Codelco, the world’s largest copper producer, is reassuring traders worried that the spread of Covid-19 in Chile will disrupt metal supplies.
“Definitely not,” the chairman said. Juan Benavidez said when asked if tightening restrictions this week would stop the company’s operations or supplies. In an interview on Tuesday, he said Codelco was able to increase production in the first quarter despite a surge in infections in Chile. “So far this year we have a production loan.”
Due to the pandemic, Chilean mines, which account for more than a quarter of the world’s supply, have been able to maintain high production levels by changing shifts, testing, tracking and postponing non-essential work. It has been a blessing for Chinese steel mills hungry for materials amid supply disruptions elsewhere and recovery in demand.
However, production in Chile has declined slightly over the past few months from last year’s levels, suggesting that mines such as the giant BHP Group operation in Escondida may be fatigued by the Covid response.
The industry is now facing another tough test. Despite rolling out one of the fastest vaccination programs in the world, Chile has seen cases of cases and hospitalizations skyrocketing, prompting authorities to close borders to citizens and foreign residents and require all truck drivers to test negative before entering. While the government says the new measures will not affect mining or maritime transportation, traders are unsure as supply fluctuations are pushing futures to a two-week high.
“The program we started at the beginning of this pandemic, which we have improved over time, has given us excellent results,” Benavides said. Although the closure of borders can lead to nervousness, “it does not affect our operations or production processes in any way.”
While Chile has yet to disclose copper production for March, the central bank said Wednesday that export earnings from the metal hit an eight-year high last month, supporting Benavides’ optimistic tone.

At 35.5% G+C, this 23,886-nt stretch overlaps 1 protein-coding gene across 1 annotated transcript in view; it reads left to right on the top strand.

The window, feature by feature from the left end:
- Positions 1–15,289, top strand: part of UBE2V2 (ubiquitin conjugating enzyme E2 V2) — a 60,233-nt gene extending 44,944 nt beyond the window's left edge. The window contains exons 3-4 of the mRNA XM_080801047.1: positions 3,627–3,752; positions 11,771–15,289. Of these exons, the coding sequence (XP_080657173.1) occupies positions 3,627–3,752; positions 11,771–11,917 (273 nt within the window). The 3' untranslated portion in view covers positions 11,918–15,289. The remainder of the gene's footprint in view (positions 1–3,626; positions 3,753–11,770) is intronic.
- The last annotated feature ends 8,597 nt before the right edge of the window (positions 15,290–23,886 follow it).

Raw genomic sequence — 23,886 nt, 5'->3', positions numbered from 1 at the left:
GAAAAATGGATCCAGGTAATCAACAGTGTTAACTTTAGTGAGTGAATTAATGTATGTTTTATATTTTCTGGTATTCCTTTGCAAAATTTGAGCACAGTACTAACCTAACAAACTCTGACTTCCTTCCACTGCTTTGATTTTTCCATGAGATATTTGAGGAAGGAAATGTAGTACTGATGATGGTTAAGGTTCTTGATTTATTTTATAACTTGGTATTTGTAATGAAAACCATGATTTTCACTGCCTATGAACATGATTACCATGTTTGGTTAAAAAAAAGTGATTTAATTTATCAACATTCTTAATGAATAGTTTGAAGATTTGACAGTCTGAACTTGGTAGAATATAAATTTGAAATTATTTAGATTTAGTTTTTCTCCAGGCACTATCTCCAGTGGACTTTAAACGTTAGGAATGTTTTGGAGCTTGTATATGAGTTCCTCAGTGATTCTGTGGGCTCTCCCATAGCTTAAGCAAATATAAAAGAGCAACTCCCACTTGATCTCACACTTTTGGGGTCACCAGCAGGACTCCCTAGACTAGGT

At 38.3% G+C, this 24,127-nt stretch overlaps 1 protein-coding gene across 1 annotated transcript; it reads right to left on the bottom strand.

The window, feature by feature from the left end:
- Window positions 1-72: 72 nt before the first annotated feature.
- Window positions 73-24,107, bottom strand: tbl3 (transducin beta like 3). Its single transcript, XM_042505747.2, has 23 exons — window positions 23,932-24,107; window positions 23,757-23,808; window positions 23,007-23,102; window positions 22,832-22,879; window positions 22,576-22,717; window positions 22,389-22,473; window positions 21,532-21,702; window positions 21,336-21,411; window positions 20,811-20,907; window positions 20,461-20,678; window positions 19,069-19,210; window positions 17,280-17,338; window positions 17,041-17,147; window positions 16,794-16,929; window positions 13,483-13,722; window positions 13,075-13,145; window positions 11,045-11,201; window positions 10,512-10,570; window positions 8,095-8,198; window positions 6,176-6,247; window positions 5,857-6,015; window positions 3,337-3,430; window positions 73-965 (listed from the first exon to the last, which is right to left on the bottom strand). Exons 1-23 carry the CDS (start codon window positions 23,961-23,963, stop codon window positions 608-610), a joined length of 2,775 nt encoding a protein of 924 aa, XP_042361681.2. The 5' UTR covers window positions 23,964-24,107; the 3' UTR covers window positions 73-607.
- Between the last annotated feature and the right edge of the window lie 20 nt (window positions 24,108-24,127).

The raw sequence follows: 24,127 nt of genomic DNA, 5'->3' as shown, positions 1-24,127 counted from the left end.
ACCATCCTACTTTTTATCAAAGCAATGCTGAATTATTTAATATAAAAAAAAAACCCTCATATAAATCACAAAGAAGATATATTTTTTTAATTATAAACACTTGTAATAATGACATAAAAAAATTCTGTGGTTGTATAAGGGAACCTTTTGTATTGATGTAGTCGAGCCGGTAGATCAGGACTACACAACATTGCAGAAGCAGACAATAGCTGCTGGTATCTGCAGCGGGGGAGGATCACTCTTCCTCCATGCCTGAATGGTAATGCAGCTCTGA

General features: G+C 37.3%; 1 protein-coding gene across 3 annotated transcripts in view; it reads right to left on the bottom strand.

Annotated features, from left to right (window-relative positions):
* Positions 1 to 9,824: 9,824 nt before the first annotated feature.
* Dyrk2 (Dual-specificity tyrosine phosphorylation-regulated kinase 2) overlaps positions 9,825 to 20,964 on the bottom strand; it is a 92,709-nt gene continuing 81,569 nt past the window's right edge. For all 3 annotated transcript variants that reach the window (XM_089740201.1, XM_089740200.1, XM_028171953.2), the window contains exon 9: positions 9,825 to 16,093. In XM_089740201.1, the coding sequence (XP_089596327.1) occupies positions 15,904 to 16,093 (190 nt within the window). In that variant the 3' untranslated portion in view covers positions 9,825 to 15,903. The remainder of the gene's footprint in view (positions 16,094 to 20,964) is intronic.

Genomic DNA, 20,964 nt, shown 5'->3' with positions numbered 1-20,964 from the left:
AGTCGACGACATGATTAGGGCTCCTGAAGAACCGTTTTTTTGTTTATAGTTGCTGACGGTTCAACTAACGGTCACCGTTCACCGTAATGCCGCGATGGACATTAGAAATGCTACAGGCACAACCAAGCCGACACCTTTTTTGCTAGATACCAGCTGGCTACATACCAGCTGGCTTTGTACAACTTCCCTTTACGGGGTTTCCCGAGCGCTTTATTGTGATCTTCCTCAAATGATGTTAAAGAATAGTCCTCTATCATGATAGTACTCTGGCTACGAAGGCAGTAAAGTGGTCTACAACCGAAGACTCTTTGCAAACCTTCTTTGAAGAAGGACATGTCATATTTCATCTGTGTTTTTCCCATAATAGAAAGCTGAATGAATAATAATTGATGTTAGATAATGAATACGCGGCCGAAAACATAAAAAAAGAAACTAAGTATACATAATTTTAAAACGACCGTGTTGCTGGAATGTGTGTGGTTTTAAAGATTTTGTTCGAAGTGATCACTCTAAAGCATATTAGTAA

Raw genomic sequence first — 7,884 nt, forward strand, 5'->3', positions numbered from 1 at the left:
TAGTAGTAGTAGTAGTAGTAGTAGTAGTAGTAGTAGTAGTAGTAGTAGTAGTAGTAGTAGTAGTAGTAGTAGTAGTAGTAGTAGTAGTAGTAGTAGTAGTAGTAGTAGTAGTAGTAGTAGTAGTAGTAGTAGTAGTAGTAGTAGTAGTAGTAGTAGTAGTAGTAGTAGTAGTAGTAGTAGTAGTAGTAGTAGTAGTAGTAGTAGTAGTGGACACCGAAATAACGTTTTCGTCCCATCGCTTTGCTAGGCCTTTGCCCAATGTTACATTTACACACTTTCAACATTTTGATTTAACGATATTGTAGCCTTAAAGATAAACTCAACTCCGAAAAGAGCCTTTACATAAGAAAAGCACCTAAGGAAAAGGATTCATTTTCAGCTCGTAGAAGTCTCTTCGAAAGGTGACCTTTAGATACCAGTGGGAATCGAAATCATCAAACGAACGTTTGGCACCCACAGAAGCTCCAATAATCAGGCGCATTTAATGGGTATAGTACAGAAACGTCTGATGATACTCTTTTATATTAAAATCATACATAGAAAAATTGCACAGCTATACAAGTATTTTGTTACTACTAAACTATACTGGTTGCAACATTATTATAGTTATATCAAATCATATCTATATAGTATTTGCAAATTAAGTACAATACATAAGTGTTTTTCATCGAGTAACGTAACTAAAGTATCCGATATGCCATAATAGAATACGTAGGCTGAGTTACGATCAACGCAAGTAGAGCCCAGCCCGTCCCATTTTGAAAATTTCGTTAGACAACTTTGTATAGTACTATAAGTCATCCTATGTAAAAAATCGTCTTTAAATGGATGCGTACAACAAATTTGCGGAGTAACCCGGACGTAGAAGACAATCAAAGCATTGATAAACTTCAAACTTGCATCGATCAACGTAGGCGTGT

Copper jumped to its highest level in nearly a decade at the end of February in hopes that vaccinations and incentives will pave the way for a sharp global economic recovery. Since then, prices have declined amid new restrictions and the rise in the dollar.
However, many analysts see further recovery as global demand rebounds and supply fluctuates. The prospects are backed up by the Biden administration’s $ 2.25 trillion US infrastructure plan.
The rise in metal prices is also accompanied by a surge in demand for goods as the pandemic blocks services. While copper is receiving good support from the transition to clean energy and electromobility, demand for goods could decline as the economy normalizes and services rebound, Benavides said.
“Metal fundamentals are strong, but that doesn’t mean it has entered a new supercycle,” he said. Demand is likely to grow 2-4% per annum over the next five years, outpacing supply growth by about 2%. This compares with double-digit growth in consumption in China during the last big price spike.
“There may be a slight shortage, but markets are always adapting to technology and substitutes,” he said. “In addition, this price can be an incentive to develop new projects at marginally higher costs.”
Over the past few years, Codelco has participated in the largest investment program in the copper industry after decades of underdevelopment in its aging deposits. A new underground mine in Chuquicamata is being scaled up as planned, he said, while projects in Andin, El Teniente and El Salvador are on track despite the pandemic.
The goal of the state-owned company is to maintain an annual production of about 1.7 million metric tons.
“This is more than enough for now, but we are constantly evaluating how to convert resources to reserves and move on to production,” he said, citing further expansion of the Radomiro Tomic and Andina mines as potential projects. “Nothing is definite today.”